Aerospace and Defense: The First One to Real-Time Wins
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  Kevin Lynch   Kevin J. Lynch
Chief Knowledge Architect
  Leslie Peoble   Leslie Peoble
Senior Multidisciplined Engineer


Tuesday, September 20, 2016
03:00 PM - 03:45 PM

Level:  Case Study

In the aerospace and defense industry in the United States, a decade-long effort to compress the product development cycle combined with an unprecedented customer focus on cost, is forcing organizations to collapse the discovery-to-action time frame even further. This presentation discusses how the industry has responded by applying data science methods in a model-based environment, and the challenges it faces. The A&D company that collapses the time frame the quickest is likely to win in an increasingly competitive environment, as it is a throttle on an entire enterprise, and this presentation demonstrates both how and why.

The primary takeaways for attendees will be learning:

  1. The different ways A&D is scaling for data science with technology, teams
  2. The organizational run rules A&D is using for local data science teams
  3. The organizational run rules A&D is using for enterprise data science teams
  4. How A&D applies CRISP locally and enterprise-wide
  5. The optimum balance between local and enterprise data science
  6. The presenters will also discuss:

  7. How A&D is developing trust in its data
  8. How A&D is securing data (in its data lakes)
  9. Suggestions to outperform the competition

Response times were formerly measured in months and years, but insights are now required immediately to maintain ambitious development cycles and cost targets, even – and especially – with complex engineered systems. Making this transition has required not only acquiring new data science expertise, but changing the fundamental way data is captured, transformed, and consumed, at the sensor, individual, departmental, business unit, and enterprise level. This presentation focuses on these changing fundamentals for A&D as the industry alters the speed at which it does business.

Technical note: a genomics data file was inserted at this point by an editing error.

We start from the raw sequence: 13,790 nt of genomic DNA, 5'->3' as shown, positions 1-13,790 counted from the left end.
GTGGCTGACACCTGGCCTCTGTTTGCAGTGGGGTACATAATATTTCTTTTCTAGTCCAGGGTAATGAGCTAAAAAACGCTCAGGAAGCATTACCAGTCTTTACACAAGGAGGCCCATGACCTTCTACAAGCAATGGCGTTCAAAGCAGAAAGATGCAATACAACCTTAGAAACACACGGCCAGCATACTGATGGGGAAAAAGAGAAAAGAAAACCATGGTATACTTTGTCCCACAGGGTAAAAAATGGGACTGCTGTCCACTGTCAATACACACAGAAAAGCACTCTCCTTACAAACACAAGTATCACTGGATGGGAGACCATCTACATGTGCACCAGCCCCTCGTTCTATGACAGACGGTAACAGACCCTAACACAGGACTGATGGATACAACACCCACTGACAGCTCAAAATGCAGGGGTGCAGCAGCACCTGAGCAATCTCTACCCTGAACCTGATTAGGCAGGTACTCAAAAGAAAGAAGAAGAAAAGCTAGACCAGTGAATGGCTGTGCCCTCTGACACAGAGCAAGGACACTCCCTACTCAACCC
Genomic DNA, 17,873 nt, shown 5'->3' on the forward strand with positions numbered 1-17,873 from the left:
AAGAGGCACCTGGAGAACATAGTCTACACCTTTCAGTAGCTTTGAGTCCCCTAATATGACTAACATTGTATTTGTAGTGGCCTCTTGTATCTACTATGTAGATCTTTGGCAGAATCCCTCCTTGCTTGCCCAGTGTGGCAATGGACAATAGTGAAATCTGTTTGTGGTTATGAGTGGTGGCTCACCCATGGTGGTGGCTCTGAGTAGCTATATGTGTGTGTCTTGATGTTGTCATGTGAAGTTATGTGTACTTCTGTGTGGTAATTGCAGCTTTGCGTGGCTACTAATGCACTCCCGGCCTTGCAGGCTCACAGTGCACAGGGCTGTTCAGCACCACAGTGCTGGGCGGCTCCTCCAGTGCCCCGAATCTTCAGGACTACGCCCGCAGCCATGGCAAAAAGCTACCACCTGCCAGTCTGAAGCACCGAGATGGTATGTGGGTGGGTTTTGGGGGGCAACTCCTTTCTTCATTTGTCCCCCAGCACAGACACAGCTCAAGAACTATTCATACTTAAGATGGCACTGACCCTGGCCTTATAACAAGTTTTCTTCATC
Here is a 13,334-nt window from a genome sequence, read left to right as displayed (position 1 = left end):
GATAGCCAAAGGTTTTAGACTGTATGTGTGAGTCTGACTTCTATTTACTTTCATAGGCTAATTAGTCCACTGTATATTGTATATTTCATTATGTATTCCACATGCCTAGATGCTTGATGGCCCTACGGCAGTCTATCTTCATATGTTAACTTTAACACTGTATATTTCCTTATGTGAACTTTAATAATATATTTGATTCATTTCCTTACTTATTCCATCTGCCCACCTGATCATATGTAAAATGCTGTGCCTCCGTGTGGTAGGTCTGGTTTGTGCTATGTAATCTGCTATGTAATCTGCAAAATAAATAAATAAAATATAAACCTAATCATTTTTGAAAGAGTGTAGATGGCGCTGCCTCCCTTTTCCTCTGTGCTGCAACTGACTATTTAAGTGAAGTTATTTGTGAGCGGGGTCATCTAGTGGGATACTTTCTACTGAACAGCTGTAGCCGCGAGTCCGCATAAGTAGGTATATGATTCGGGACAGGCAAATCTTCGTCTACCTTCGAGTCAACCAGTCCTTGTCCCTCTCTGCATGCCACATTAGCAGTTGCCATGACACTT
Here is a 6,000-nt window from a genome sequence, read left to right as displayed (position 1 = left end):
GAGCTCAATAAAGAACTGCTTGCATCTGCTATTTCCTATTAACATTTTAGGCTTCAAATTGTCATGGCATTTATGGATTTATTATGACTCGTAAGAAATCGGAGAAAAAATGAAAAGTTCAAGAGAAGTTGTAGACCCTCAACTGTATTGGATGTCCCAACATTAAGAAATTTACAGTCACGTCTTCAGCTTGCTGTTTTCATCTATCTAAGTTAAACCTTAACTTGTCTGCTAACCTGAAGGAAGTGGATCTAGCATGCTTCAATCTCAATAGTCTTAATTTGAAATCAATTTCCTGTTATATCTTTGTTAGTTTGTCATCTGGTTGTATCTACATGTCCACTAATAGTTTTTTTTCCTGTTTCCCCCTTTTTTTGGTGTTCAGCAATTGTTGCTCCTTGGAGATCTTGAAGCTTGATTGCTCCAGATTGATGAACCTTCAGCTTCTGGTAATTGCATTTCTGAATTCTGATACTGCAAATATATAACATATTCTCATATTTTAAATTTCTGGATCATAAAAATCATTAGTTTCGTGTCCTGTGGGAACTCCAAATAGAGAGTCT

As an IT Fellow and Chief Knowledge Architect for Raytheon Missile Systems, Kevin focuses on quick, efficient, large-scale information integration and knowledge sharing using semantic technology. Kevin has presented his work on BioBlitz with National Geographic and the National Park Service at South by Southwest Interactive and the Semantic Technology Conference. Prior to Raytheon, Kevin was the database architect and project manager of COPLINK, a National Institute of Justice-funded program that became a national model for law enforcement information analysis and sharing based on his dissertation work, which focused on data management in collaborative systems. Kevin received his PhD and Master's degrees in Management Information Systems from the University of Arizona. His publications have appeared in 1) IEEE Transactions on Systems, Man, and Cybernetics, 2) the International Journal of Man-Machine Studies, 3) IEEE Expert, and 4) Raytheon Technology Today.

Leslie Peoble is a senior multi-disciplined engineer II and has been with Raytheon for 10 years. Currently, she is supporting product line chief engineers to develop technology roadmaps that will be used to align priorities and investment across the programs. Leslie has worked multiple advanced program activities in areas like small space, non-kinetic effects, unmanned systems, and information assurance, gaining experience in strategic thinking, business case valuation, systems engineering and architecture from an entrepreneurial perspective. Leslie has participated in many strategic engineering initiatives, focusing on leadership care-abouts. Leslie began her career at Raytheon as a member of the Discrimination Product Center, working on discrimination algorithms using various data fusion techniques. Leslie holds a master’s of science degree in physics from Colorado State University and a bachelor’s of science in physics and astronomy from Northern Arizona University.

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